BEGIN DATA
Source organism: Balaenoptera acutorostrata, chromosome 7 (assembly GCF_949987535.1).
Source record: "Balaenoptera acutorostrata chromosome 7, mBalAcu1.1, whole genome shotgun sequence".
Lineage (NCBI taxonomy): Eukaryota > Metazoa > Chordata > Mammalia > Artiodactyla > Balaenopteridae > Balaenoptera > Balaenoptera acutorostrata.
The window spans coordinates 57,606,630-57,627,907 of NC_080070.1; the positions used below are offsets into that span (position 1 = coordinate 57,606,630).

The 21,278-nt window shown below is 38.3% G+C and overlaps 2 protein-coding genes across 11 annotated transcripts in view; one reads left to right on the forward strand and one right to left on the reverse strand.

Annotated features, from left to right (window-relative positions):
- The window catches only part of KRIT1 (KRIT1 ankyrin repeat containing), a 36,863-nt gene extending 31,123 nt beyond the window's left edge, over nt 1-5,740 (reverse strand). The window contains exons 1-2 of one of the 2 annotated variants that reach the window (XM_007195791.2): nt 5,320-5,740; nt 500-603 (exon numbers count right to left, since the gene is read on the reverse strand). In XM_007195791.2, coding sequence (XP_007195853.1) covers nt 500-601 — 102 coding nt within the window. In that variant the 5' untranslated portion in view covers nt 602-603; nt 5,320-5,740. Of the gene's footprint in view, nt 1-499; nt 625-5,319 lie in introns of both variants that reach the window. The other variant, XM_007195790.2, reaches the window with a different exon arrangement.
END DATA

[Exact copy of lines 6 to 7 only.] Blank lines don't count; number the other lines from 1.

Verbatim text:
Annotated features, from left to right (window-relative positions):
- The window catches only part of KRIT1 (KRIT1 ankyrin repeat containing), a 36,863-nt gene extending 31,123 nt beyond the window's left edge, over nt 1-5,740 (reverse strand). The window contains exons 1-2 of one of the 2 annotated variants that reach the window (XM_007195791.2): nt 5,320-5,740; nt 500-603 (exon numbers count right to left, since the gene is read on the reverse strand). In XM_007195791.2, coding sequence (XP_007195853.1) covers nt 500-601 — 102 coding nt within the window. In that variant the 5' untranslated portion in view covers nt 602-603; nt 5,320-5,740. Of the gene's footprint in view, nt 1-499; nt 625-5,319 lie in introns of both variants that reach the window. The other variant, XM_007195790.2, reaches the window with a different exon arrangement.